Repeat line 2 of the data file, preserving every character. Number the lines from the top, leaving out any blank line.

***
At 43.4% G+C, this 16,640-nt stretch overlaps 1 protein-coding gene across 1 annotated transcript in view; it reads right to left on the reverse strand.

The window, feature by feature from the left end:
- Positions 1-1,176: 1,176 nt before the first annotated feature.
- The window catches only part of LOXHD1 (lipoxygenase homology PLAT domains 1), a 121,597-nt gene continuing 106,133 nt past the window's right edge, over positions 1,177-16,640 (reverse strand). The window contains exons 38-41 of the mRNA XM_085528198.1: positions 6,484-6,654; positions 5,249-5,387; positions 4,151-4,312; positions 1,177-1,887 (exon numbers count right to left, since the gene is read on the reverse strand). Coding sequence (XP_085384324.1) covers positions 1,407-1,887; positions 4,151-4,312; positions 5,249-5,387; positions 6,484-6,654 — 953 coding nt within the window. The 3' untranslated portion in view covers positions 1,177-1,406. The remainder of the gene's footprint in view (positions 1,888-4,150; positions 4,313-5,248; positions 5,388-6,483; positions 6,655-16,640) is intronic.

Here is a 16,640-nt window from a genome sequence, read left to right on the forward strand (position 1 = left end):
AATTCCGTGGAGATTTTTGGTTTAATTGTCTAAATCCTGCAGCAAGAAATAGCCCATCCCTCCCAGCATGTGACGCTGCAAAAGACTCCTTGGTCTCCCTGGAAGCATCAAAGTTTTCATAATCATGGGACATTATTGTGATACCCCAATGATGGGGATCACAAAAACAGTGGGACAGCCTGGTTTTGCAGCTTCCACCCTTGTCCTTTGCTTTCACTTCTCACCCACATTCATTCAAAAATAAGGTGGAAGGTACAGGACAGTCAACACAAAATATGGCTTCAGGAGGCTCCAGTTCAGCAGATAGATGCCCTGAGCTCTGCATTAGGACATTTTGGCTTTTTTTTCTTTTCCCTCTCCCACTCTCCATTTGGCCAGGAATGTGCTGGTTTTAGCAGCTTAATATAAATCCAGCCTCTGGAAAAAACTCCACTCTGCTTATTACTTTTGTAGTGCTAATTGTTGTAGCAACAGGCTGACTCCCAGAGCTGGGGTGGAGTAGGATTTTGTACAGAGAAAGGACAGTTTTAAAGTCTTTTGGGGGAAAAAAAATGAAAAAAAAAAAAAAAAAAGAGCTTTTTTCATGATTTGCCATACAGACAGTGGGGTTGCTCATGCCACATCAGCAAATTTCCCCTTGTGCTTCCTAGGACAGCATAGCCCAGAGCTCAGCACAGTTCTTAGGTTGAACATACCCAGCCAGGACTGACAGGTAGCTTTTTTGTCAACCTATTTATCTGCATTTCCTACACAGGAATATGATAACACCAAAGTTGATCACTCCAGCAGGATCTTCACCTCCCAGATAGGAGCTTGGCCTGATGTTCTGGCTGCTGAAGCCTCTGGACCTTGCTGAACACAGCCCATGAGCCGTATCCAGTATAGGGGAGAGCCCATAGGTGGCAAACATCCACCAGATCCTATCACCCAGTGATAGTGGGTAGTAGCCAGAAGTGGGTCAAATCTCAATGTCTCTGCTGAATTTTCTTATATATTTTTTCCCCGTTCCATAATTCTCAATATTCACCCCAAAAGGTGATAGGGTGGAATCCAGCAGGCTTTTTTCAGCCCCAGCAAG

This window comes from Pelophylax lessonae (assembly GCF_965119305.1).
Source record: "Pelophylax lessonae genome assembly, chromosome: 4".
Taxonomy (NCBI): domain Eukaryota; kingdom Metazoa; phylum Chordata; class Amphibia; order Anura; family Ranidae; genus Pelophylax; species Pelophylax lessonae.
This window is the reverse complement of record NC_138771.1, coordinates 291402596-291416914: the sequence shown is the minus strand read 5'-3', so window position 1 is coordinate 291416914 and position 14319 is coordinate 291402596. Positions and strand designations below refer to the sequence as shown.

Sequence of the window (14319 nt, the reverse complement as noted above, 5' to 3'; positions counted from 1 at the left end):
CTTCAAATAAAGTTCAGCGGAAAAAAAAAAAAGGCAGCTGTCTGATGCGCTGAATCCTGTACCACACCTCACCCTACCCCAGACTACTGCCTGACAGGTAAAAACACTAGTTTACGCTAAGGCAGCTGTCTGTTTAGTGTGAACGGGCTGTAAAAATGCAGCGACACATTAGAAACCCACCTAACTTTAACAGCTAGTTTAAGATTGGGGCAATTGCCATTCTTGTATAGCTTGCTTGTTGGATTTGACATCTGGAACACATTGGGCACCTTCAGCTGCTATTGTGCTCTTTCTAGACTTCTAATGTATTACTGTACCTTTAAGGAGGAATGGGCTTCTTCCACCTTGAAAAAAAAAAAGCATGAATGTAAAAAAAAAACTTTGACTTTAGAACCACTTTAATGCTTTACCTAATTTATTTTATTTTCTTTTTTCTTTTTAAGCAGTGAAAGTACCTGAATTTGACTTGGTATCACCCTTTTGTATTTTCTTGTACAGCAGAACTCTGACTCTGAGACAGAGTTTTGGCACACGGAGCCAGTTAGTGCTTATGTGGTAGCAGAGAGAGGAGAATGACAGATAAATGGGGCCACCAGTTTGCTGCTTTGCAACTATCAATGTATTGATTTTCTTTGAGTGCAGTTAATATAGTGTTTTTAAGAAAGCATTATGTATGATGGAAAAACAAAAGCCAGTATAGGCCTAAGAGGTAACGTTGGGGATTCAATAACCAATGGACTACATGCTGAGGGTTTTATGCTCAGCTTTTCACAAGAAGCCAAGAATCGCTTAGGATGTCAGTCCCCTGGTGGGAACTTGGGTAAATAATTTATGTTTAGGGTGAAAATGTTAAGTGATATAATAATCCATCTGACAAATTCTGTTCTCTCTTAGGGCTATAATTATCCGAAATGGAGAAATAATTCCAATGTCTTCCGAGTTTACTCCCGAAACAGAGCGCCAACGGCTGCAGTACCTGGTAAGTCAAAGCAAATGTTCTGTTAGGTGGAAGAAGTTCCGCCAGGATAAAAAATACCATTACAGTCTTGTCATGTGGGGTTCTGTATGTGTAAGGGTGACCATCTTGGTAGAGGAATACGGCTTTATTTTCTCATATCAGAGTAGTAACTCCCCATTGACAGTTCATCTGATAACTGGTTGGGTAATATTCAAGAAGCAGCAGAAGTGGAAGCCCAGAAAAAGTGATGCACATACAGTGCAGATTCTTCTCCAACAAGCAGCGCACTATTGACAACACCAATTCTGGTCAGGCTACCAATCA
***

The window, feature by feature from the left end: